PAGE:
Mayor Pete discusses Trump DACA decision
SOUTH BEND, Ind. -- South Bend Mayor Pete Buttigieg says President Trump’s decision to end the Deferred Action for Childhood Arrivals program is like pulling out the rug from underneath those who rely on it.
“I’m in the business of trying to grow this community,” Buttigieg said. “We’re trying to add, not subtract, especially when you have quality individuals. And that’s what you have with a lot of these Dreamers. And they deserve better from Washington than what we saw today.”
The world saw Attorney General Jeff Sessions make an announcement Tuesday morning that calls to ‘Defend DACA’ would not be met by the Trump administration.
Buttigieg said that decision will hurt the city, including the 1,000 or so people in South Bend who are directly affected by the Obama-era program.
“There are students that I’ve met who are extraordinary minds,” he said. “The kind of people I’d like to keep in South Bend, hopefully starting businesses, creating jobs, contributing to the community. I think they’ll make great citizens if they get the chance. All they’re asking for is the chance. And our community is weaker if these people, who are in our midst, who have a lot to offer, are told that they don’t belong and put under threat of being suddenly removed from what is often the only family and the only community that they know.”
He’s calling on Congress to put politics aside and focus on people’s actual lives and livelihoods, as lawmakers consider an alternative to DACA over the next six months.
But in South Bend, Buttigieg said the mission for his office is to keep building on a sense of belonging.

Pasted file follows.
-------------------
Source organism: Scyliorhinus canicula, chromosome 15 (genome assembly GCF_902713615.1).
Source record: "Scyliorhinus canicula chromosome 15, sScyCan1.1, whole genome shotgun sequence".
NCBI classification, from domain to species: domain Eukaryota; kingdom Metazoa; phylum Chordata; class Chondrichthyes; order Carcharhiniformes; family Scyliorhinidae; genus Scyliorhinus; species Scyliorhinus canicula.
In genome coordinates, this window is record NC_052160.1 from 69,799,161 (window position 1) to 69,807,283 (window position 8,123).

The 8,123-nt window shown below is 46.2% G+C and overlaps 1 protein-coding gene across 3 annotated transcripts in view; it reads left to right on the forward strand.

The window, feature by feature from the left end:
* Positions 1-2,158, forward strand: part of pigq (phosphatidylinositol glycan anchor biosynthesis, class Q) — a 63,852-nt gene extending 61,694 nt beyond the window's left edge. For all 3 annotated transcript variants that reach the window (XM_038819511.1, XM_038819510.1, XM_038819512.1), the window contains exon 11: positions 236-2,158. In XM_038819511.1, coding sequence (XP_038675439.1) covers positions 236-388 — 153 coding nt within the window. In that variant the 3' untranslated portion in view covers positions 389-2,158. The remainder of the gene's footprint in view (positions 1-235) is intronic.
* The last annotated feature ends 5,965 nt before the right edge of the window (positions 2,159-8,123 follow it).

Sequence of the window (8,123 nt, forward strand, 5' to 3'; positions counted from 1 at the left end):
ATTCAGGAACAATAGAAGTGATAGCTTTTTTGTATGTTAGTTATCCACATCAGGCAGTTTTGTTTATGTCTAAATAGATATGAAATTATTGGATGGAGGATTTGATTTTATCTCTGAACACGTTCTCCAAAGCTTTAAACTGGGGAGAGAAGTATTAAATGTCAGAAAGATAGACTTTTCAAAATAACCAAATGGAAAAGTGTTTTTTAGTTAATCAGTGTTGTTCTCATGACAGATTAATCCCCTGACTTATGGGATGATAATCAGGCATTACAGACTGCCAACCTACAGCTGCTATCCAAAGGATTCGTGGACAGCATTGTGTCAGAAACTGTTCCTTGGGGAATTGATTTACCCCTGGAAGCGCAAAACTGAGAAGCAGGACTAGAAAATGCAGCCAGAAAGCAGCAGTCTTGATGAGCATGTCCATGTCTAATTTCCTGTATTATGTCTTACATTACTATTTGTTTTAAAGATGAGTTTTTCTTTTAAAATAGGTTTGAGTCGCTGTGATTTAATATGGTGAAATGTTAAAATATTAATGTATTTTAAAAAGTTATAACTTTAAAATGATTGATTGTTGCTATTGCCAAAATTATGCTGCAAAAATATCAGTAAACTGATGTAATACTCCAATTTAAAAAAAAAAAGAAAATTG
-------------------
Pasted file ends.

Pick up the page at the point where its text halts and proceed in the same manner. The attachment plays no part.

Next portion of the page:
“We don’t do federal immigration enforcement,” he said. “So, for example, the South Bend Police Department, they’re here to keep you safe, and it doesn’t matter who you are. They’re not going to do federal immigration authority’s job for them. We’re going to focus on making sure that this is a great community for everybody who’s here.”
North Central Indiana AFL-CIO President Tony Flora said that commitment to belonging is important to maintain in South Bend.
“I have colleagues here in South Bend, who I’ve worked with on immigration reform – they grew up here as children,” Flora said. “They went to school here. They went to college here. They work here. And we’re about to turn to them and say, we’re kicking you out of our country. We have the potential to kick you out of our country. This achieves nothing other than set Americans against Americans.”
The Trump administration is calling on Congress to figure out an alternative for the 800,000 people in America who are currently protected under DACA.
They have six months to do it.
We reached out to all of Michiana’s lawmakers to see how they’re beginning to approach this process.
You can read the statements we received by clicking here.